Google buys Marratech e-meeting startup: Nerd paradise?

Google Buye E-Meeting Startup: Nerd Paradise?
Written by Donna Bogatin, Contributor
Marratech touts “work better with cross-platform, video conferencing on the Web."

But, will Marratech REALLY "work better" with Google?

Acquired by Google, the engineer-led, Sweden based start-up matches a core Google “small” buyout acquisition strategy, as I analyzed last week in Google buyouts are BAD business.


Is Google trully a friend of entrepreneurs when it “thinks small” in scooping up fledging start-ups at barely more than asset value in order to neutralize potential competition, bag engineering talent and fatten up its library of code, I asked, citing the Google 2005 buyout of Dodgeball mobile social networking software and team as a case study example.


Just days later my theory was reinforced when in fact Google dumped by Dodgeball founders

Just like Marratech, Dodgeball began as a university research software development project. Dodgeball had its beginnings at the Interactive Telecommunications Program (ITP), New York University. The ITP Website still touts that great Google day, May 11, 2005, in ITP history:

Congratulations to ITP Alumni Dennis Crowley ('04) and Alex Rainert ('04)!  Their thesis project, Dodgeball was just acquired by Google on May 11, 2005! 

The ITP link to the Google-Dodgeball news is dead, however, as are the Crowley and Rainert hopes for a Google promised “collaboration” to make Dodgeball a Google star.

The unhappy ending to the Google-Dodgeball story:

The whole experience was incredibly frustrating for us - especially as we couldn't convince them that Dodgeball was worth engineering resources, leaving us to watch as other startups got to innovate in the mobile + social space. And while it was a tough decision (and really disappointing) to walk away from dodgeball, (we’re) actually looking forward to getting to work on other projects again (at other companies).

Google acknowledged they gave up on Dodgeball not long after it was absorbed into the Googleplex. Why did Google soon dodge Dodgeball? A classic case of the grass is always greener on the other mobile social networking side.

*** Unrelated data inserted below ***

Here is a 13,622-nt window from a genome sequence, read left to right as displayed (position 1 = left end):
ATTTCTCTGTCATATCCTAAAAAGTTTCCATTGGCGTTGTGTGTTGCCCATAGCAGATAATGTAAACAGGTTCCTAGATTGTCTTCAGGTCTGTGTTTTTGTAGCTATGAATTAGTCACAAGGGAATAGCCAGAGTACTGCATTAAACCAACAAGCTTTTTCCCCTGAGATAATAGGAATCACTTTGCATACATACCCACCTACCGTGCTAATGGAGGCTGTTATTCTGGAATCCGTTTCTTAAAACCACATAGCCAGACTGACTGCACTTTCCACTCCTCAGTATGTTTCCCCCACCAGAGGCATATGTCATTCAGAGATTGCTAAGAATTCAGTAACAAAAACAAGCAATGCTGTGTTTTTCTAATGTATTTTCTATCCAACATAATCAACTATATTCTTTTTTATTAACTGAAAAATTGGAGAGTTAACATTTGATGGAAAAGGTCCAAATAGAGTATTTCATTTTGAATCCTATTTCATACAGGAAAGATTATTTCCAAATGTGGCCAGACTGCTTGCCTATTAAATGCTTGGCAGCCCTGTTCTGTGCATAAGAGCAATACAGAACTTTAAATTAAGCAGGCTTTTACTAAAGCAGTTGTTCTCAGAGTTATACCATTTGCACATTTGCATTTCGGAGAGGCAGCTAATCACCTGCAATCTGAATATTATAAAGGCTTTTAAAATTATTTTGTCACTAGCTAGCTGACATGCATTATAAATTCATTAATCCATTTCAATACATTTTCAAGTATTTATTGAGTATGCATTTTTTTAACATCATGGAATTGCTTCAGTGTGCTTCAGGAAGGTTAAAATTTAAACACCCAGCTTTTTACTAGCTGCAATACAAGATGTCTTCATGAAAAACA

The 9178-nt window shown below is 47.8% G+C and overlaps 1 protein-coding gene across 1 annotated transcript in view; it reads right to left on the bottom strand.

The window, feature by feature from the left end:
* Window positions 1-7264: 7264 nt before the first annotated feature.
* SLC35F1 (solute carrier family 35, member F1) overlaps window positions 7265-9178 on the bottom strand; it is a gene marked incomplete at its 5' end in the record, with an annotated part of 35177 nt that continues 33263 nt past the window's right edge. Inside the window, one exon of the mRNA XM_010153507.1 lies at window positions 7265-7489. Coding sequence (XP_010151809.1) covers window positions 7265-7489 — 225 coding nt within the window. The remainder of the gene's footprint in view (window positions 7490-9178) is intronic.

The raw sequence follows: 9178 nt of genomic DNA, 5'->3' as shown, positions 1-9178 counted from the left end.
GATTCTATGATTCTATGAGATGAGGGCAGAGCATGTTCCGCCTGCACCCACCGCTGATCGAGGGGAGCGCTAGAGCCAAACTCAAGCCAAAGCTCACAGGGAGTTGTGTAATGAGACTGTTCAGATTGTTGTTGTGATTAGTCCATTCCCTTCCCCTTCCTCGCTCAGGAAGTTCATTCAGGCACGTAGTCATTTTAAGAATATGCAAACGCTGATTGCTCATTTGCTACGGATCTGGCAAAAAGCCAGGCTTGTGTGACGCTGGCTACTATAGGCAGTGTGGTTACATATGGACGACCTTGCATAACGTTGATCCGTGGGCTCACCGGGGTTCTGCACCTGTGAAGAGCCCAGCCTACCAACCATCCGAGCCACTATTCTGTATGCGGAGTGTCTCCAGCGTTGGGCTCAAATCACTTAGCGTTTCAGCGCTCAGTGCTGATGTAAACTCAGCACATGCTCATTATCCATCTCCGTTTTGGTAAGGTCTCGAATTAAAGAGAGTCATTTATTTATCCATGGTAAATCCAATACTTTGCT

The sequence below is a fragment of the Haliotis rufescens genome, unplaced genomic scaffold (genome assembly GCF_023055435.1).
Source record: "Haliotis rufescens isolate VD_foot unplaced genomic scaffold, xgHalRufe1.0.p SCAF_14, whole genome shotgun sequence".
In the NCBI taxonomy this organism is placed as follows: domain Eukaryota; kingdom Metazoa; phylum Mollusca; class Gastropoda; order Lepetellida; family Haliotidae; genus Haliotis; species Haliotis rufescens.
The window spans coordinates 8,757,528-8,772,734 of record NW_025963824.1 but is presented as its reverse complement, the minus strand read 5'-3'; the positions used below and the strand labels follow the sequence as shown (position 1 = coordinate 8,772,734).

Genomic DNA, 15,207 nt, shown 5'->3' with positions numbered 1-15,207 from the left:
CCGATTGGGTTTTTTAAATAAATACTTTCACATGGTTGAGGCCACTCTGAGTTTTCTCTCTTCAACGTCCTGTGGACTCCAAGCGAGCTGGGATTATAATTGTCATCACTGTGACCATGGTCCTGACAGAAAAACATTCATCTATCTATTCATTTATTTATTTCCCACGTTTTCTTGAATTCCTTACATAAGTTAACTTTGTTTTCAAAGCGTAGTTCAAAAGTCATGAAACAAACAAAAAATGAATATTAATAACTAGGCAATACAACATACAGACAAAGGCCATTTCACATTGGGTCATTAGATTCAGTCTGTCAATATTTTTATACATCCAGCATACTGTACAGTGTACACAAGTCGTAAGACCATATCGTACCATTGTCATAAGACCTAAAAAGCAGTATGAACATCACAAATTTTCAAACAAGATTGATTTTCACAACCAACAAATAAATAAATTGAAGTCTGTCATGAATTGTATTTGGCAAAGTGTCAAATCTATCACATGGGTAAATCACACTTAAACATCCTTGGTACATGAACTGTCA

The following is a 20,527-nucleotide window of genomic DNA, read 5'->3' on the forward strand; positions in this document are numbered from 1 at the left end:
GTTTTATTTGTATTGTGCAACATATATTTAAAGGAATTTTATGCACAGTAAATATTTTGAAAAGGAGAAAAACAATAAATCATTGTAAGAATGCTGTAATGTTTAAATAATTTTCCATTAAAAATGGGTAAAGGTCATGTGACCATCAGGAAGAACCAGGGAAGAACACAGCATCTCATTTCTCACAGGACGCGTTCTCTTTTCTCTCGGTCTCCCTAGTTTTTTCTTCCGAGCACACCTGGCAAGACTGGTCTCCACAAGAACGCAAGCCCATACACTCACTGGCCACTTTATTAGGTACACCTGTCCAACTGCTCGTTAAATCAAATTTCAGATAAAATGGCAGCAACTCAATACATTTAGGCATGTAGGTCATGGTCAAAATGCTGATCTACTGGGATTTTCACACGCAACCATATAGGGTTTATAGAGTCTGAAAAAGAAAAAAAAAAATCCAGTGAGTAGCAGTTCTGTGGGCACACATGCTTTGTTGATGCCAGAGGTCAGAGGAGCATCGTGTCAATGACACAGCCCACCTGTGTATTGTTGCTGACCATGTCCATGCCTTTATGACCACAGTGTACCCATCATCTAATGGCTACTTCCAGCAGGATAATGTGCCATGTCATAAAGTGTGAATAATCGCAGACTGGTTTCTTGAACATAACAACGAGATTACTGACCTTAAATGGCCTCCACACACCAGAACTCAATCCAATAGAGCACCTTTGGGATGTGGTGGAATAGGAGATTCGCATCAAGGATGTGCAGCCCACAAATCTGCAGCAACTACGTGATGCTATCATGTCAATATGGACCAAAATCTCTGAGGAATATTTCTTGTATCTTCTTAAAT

Newly Google acquired Sweden-based Marratech shares a similar start-up profile as Dodgeball:

Marratech develops and markets software solutions which enable remote groups and individuals to collaborate and interact over the internet. Our products are based on research that began in 1995 at the Centre for Distance-Spanning Technology (CDT) at Luleå university of Technology, Sweden.

Marratech is much further developed than Dodgeball was when it was bought out by Google, however, and has solid financial backing: 

From developing a successful distance learning solution using the full capabilities offered by broadband internet, we have created a business tool which is now accepted as the technology leader in the e-meeting and web collaboration environment in all sectors of industry, commerce and the professions.
Marratech is being used by companies across the world and has won several industry awards and accolades including the 2001 European IST Prize, awarded by the European Council of Applied Sciences and Engineering (Euro-CASE) with support from the EU's Information Society Technologies Programme.
Marratech's board of directors and senior management includes highly qualified and exceptionally experienced individuals from the IT and communications industries. The company is owned by Swedish mutual funds as well as its employees and founders. It has operations in the United Kingdom, throughout Europe, the USA, Australia and the Far East, plus an extensive and rapidly expanding network of resellers and agents.

So what? Google absorption is no guarantee, of anything, beyond the one-time deal terms. 

After all, where is JotSpot, after last year’s Google buyout of the small application Wiki start-up? 

Joe Kraus, JotSpot co-founder dutifully declared Google is a “nerd’s paradise,” Monday at the Web 2.0 Summit. Nevertheless, such public assertions are meaningless, I heard the Dodgeball team suggest the same publicly in New York City.

The Jotspot.com Website remains unchanged six months after the Google absorption, much as the Dodgeball Website remained in a time-warp following its move to Google servers.

Jotspot still says:

We've closed off new account registrations while we focus on migrating to Google's systems. If you'd like to be notified when we re-open registration, enter your email address. 

The Dodgeball founders got tired of waiting for their Google migration to bear fruits.


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